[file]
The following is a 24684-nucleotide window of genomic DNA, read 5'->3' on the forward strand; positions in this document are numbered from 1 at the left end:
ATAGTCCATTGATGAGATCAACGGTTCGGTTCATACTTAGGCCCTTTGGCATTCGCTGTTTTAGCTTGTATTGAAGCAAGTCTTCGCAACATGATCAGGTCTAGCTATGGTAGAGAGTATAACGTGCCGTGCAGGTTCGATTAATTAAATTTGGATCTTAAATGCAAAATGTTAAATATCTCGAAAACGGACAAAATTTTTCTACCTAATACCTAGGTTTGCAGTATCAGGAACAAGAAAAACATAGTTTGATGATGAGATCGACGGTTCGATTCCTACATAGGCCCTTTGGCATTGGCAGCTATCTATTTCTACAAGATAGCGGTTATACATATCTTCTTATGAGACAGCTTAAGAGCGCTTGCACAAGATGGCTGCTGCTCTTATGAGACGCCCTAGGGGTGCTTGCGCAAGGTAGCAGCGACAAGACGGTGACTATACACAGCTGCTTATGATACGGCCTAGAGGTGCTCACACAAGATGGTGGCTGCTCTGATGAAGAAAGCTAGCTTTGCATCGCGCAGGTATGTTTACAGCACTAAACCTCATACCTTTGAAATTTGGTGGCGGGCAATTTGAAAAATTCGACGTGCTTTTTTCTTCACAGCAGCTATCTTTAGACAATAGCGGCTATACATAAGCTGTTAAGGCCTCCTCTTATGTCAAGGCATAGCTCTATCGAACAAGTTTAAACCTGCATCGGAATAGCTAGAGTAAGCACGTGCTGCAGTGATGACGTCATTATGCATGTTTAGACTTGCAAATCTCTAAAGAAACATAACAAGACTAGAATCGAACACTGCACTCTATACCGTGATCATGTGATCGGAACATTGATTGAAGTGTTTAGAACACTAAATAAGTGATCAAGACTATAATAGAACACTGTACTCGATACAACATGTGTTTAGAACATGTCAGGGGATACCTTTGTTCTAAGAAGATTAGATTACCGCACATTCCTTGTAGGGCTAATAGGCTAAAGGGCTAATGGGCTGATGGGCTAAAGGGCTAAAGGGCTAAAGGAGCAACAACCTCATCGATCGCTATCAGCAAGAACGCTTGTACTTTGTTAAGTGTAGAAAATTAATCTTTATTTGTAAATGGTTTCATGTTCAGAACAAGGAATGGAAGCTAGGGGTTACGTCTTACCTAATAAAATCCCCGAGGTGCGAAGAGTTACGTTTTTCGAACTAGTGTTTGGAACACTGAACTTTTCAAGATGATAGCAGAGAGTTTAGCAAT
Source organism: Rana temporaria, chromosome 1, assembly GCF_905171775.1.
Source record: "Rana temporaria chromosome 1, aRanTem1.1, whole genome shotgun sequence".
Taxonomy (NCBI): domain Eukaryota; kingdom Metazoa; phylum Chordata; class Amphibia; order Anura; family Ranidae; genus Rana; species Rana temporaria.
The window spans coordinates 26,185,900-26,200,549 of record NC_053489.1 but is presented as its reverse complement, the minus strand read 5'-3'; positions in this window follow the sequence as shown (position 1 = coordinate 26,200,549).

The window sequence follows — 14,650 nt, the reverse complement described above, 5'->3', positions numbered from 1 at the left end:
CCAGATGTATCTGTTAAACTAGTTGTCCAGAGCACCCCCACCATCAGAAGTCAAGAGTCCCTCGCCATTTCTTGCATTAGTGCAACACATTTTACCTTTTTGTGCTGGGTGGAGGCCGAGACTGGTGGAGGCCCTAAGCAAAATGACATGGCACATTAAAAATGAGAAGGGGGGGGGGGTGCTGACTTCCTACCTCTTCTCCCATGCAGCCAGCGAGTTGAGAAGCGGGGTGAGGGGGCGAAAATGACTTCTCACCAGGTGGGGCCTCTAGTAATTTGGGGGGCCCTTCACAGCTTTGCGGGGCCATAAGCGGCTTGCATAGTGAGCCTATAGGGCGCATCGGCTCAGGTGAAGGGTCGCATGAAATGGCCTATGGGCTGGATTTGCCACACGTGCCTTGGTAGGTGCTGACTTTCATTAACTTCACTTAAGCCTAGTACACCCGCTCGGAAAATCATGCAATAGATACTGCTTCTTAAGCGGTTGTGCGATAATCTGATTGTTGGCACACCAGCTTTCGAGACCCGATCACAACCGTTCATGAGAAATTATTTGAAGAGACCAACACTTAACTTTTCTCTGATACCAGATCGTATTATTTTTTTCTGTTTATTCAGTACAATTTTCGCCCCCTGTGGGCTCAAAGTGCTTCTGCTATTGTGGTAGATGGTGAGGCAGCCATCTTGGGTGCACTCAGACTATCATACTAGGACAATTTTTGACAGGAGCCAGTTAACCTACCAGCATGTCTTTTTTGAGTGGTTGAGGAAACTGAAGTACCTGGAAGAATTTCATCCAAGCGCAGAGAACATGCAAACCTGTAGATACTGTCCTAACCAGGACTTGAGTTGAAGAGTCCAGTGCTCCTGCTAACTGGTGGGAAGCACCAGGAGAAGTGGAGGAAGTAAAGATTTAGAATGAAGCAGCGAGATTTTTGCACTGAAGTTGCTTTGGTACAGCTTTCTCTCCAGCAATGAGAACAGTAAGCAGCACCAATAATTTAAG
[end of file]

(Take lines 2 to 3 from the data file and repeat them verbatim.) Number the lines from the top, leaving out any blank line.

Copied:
ATAGTCCATTGATGAGATCAACGGTTCGGTTCATACTTAGGCCCTTTGGCATTCGCTGTTTTAGCTTGTATTGAAGCAAGTCTTCGCAACATGATCAGGTCTAGCTATGGTAGAGAGTATAACGTGCCGTGCAGGTTCGATTAATTAAATTTGGATCTTAAATGCAAAATGTTAAATATCTCGAAAACGGACAAAATTTTTCTACCTAATACCTAGGTTTGCAGTATCAGGAACAAGAAAAACATAGTTTGATGATGAGATCGACGGTTCGATTCCTACATAGGCCCTTTGGCATTGGCAGCTATCTATTTCTACAAGATAGCGGTTATACATATCTTCTTATGAGACAGCTTAAGAGCGCTTGCACAAGATGGCTGCTGCTCTTATGAGACGCCCTAGGGGTGCTTGCGCAAGGTAGCAGCGACAAGACGGTGACTATACACAGCTGCTTATGATACGGCCTAGAGGTGCTCACACAAGATGGTGGCTGCTCTGATGAAGAAAGCTAGCTTTGCATCGCGCAGGTATGTTTACAGCACTAAACCTCATACCTTTGAAATTTGGTGGCGGGCAATTTGAAAAATTCGACGTGCTTTTTTCTTCACAGCAGCTATCTTTAGACAATAGCGGCTATACATAAGCTGTTAAGGCCTCCTCTTATGTCAAGGCATAGCTCTATCGAACAAGTTTAAACCTGCATCGGAATAGCTAGAGTAAGCACGTGCTGCAGTGATGACGTCATTATGCATGTTTAGACTTGCAAATCTCTAAAGAAACATAACAAGACTAGAATCGAACACTGCACTCTATACCGTGATCATGTGATCGGAACATTGATTGAAGTGTTTAGAACACTAAATAAGTGATCAAGACTATAATAGAACACTGTACTCGATACAACATGTGTTTAGAACATGTCAGGGGATACCTTTGTTCTAAGAAGATTAGATTACCGCACATTCCTTGTAGGGCTAATAGGCTAAAGGGCTAATGGGCTGATGGGCTAAAGGGCTAAAGGGCTAAAGGAGCAACAACCTCATCGATCGCTATCAGCAAGAACGCTTGTACTTTGTTAAGTGTAGAAAATTAATCTTTATTTGTAAATGGTTTCATGTTCAGAACAAGGAATGGAAGCTAGGGGTTACGTCTTACCTAATAAAATCCCCGAGGTGCGAAGAGTTACGTTTTTCGAACTAGTGTTTGGAACACTGAACTTTTCAAGATGATAGCAGAGAGTTTAGCAAT
Source organism: Rana temporaria, chromosome 1, assembly GCF_905171775.1.